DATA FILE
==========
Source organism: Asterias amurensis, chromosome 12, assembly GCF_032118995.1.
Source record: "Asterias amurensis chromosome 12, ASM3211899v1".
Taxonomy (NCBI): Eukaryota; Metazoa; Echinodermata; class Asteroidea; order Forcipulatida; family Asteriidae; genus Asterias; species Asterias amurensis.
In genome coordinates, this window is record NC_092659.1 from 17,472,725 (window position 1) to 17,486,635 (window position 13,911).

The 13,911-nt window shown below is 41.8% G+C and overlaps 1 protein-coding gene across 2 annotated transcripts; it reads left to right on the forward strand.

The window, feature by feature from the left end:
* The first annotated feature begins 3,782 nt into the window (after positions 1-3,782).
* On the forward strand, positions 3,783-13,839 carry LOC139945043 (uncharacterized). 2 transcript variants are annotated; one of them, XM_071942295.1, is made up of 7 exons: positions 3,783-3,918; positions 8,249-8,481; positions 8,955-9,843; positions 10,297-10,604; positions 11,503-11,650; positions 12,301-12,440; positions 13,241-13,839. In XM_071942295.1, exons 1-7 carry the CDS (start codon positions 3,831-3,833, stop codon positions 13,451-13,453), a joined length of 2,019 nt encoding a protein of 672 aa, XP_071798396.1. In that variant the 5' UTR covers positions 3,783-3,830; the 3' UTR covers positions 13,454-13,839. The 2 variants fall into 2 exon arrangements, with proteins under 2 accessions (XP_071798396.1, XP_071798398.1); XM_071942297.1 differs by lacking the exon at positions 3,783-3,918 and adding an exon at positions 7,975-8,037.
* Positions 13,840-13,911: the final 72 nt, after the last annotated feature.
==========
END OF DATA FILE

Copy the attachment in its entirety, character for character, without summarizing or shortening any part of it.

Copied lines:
Source organism: Asterias amurensis, chromosome 12, assembly GCF_032118995.1.
Source record: "Asterias amurensis chromosome 12, ASM3211899v1".
Taxonomy (NCBI): Eukaryota; Metazoa; Echinodermata; class Asteroidea; order Forcipulatida; family Asteriidae; genus Asterias; species Asterias amurensis.
In genome coordinates, this window is record NC_092659.1 from 17,472,725 (window position 1) to 17,486,635 (window position 13,911).

The 13,911-nt window shown below is 41.8% G+C and overlaps 1 protein-coding gene across 2 annotated transcripts; it reads left to right on the forward strand.

The window, feature by feature from the left end:
* The first annotated feature begins 3,782 nt into the window (after positions 1-3,782).
* On the forward strand, positions 3,783-13,839 carry LOC139945043 (uncharacterized). 2 transcript variants are annotated; one of them, XM_071942295.1, is made up of 7 exons: positions 3,783-3,918; positions 8,249-8,481; positions 8,955-9,843; positions 10,297-10,604; positions 11,503-11,650; positions 12,301-12,440; positions 13,241-13,839. In XM_071942295.1, exons 1-7 carry the CDS (start codon positions 3,831-3,833, stop codon positions 13,451-13,453), a joined length of 2,019 nt encoding a protein of 672 aa, XP_071798396.1. In that variant the 5' UTR covers positions 3,783-3,830; the 3' UTR covers positions 13,454-13,839. The 2 variants fall into 2 exon arrangements, with proteins under 2 accessions (XP_071798396.1, XP_071798398.1); XM_071942297.1 differs by lacking the exon at positions 3,783-3,918 and adding an exon at positions 7,975-8,037.
* Positions 13,840-13,911: the final 72 nt, after the last annotated feature.